"When dawn spreads its paintbrush on the plain, spilling purple... ," Sons of the Pioneers theme for TV show "Wagon Train." Dawn on the mythic Santa Fe Trail, New Mexico, looking toward Raton from Cimarron. -- Clarkphoto. A curmudgeon artist's musings melding metaphors and journalism, for readers in more than 150 countries.

Thursday, December 12, 2019

Blue Norther on the horizon

"Blue" Norther on the horizon, 5 x 7 watercolor
"Nothing between us and the North Pole but a barb wire fence, and two strands of that are down."
So was our joke a few years ago as a "blue norther" swept through rural Oklahoma, plunging temperatures into the teens in a matter of minutes, with a biting wind chill to boot.
If you live any time on the Great Plains, you have experienced a blue norther sometime in your life.
Most memorable for me was several years ago, driving on a clear day through the Texas Panhandle toward New Mexico.
But up ahead, I could see this dark wedge against the northwest sky. Almost within sight of Amarillo, the ragged dark gray edge of clouds, ahead of dark blue gray on the horizon angled toward me.
 In a few minutes, I was pelted with sleet and freezing rain, and Interstate traffic slowed to a crawl. I saw jackknifed trucks within a mile or so. Instead of making it to Santa Fe by nightfall, I stopped, ate, watched the weather get worse outside. I managed to get to Tucumcari for the night.
Blue Norther? I looked it up. It's a  a fast-moving cold front that causes temperatures to drop dramatically and quickly. Common characteristics are a dark blue-black sky, strong winds, and temperatures than can drop 20-30 degrees Fahrenheit in a few minutes.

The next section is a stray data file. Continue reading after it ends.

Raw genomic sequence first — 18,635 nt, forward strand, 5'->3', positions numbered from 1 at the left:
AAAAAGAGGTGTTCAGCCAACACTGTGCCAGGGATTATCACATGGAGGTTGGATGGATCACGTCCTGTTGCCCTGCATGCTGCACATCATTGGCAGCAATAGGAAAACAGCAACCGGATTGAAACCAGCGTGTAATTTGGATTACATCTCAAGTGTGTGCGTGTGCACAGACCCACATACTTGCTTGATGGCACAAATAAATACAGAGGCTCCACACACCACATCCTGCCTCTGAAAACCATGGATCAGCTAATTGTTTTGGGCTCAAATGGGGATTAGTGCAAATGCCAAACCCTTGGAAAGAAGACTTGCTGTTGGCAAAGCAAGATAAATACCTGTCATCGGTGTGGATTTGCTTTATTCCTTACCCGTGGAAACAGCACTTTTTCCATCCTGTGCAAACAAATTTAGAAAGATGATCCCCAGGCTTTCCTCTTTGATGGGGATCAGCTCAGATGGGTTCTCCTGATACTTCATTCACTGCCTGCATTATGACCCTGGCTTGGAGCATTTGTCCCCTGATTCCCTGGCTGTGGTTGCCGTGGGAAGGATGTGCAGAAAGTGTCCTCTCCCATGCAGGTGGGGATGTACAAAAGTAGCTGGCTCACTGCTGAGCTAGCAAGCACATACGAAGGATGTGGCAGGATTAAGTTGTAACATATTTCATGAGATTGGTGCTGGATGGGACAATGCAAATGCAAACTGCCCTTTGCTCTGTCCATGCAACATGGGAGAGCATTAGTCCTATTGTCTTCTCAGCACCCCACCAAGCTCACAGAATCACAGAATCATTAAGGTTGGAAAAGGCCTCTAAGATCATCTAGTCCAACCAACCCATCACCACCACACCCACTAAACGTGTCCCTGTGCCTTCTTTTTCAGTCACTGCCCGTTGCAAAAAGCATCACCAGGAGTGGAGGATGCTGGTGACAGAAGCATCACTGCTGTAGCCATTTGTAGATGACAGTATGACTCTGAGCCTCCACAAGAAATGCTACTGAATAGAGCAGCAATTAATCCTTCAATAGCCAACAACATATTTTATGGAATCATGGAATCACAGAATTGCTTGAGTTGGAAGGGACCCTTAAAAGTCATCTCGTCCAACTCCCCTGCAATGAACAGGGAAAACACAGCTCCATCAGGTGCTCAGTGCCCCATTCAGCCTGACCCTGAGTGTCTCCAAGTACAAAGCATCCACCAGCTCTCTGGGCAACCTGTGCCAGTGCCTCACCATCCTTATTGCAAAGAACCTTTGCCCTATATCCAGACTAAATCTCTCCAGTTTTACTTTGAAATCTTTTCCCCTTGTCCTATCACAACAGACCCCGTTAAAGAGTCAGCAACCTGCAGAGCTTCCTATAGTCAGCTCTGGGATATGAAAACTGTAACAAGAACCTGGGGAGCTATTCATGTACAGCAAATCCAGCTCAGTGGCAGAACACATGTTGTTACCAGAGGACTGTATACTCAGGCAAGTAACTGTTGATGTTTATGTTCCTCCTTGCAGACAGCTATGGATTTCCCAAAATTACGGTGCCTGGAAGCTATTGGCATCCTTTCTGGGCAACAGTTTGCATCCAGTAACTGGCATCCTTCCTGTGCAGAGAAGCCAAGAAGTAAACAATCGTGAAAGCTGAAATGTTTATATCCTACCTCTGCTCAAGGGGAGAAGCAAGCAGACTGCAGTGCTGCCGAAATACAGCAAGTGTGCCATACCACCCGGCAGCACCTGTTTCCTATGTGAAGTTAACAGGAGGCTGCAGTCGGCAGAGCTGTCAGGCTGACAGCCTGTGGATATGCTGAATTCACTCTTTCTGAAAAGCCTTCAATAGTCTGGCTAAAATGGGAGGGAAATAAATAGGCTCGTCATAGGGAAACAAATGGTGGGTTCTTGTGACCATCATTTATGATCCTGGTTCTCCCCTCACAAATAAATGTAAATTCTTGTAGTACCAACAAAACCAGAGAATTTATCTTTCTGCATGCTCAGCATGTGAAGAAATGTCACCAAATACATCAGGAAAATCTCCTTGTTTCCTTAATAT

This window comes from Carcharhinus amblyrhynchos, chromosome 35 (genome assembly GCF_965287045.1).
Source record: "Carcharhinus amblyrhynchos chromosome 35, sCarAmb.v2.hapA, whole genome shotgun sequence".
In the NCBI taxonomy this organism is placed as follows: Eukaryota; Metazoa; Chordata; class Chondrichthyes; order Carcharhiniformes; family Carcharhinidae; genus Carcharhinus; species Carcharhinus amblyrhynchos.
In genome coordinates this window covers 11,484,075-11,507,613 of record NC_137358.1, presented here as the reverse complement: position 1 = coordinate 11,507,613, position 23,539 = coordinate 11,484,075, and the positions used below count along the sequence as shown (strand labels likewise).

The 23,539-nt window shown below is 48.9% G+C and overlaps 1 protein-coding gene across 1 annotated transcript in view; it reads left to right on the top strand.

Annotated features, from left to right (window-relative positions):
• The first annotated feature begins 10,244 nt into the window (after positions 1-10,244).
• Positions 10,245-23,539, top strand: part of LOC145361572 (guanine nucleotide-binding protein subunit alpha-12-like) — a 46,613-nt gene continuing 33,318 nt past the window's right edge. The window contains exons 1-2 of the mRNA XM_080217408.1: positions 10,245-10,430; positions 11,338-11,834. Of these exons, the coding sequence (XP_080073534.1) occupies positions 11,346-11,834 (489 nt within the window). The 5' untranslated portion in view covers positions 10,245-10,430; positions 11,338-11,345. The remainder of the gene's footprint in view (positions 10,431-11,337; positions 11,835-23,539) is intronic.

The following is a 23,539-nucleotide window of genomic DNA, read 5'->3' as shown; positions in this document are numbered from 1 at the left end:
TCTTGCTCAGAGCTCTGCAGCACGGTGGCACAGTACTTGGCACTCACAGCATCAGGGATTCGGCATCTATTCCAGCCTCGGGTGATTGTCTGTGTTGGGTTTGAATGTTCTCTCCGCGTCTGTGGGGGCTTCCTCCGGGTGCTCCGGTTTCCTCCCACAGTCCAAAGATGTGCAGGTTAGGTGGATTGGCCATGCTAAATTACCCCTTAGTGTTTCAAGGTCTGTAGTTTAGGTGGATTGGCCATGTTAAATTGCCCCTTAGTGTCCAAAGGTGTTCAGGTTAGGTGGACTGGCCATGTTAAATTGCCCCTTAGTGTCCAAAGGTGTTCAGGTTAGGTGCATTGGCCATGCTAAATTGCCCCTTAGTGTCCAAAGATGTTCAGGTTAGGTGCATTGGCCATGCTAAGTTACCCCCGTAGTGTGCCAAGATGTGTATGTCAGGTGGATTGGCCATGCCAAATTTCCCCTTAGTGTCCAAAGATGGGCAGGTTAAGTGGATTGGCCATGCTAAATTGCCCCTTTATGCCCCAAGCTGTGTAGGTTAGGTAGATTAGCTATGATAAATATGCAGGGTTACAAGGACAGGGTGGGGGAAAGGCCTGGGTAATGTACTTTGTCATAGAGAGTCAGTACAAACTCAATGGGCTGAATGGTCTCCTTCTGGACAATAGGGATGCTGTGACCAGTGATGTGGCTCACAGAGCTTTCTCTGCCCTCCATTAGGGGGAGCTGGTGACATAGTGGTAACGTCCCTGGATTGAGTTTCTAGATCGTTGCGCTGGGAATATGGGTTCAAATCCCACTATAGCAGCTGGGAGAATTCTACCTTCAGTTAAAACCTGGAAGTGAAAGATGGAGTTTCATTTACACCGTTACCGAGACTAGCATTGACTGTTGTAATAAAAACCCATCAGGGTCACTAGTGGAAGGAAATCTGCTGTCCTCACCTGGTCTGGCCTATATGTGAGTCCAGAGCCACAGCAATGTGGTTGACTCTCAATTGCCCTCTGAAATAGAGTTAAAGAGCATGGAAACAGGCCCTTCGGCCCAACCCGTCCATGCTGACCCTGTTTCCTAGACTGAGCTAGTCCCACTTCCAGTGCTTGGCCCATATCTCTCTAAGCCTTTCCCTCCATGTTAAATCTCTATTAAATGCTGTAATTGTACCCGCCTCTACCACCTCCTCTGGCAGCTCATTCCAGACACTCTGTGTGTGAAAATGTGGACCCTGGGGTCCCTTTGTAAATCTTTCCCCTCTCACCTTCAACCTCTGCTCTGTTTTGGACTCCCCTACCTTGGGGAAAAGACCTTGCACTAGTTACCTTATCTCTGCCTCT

Ironically, they are commonly associated with the Texas Panhandle, and are sometimes called Texas Northers, though they occur elsewhere on the Great Plains.
The Texas State Historical Association reports that  the term "Blue Norther" has at least three attributions:
"The term refers, some say, to a norther that sweeps 'out of the Panhandle under a blue-black sky'—that is, to a cold front named for the appearance of its leading edge. Another account states that the term refers to the appearance of the sky after the front has blown through, as the mid-nineteenth-century variant 'blew-tailed norther' illustrates. Yet another derives the term from the fact that one supposedly turns blue from the cold brought by the front."
The National Weather Service in Amarillo notes that Blue Northers can catch people off guard. Temperatures can drop as much as 40 to 60 degrees within hours. Many times the temps will be unseasonably mild before hand, but they can happen anytime from late fall to late winter.
One of the most historic blue northers occurred Nov. 11, 1911. Some say it was among the most sudden and dangerous cold blasts in American history.
Cities in the Midwest experienced record highs in the 70's and 80's. By evening, temps in these same cities would drop into the single-digits, recording their record lowest temperatures.
In early afternoon,  the blue norther  blanketed cities like Kansas City and St. Louis will dark blue skies and low clouds.  By late afternoon, thunderstorms and hail began, and the temp began to drop. In Columbia, Mo., in one hour it fell from 82 to 38. By evening, driving rain, sleet, hail, and tornadoes gave way to snow and temps reached single digits. 
(Most of this is from an online web site.)
Speaking of blue, I use more blue colors in painting than any other. This one, is all with Ultramarine, and a little umber. It fits the subject.

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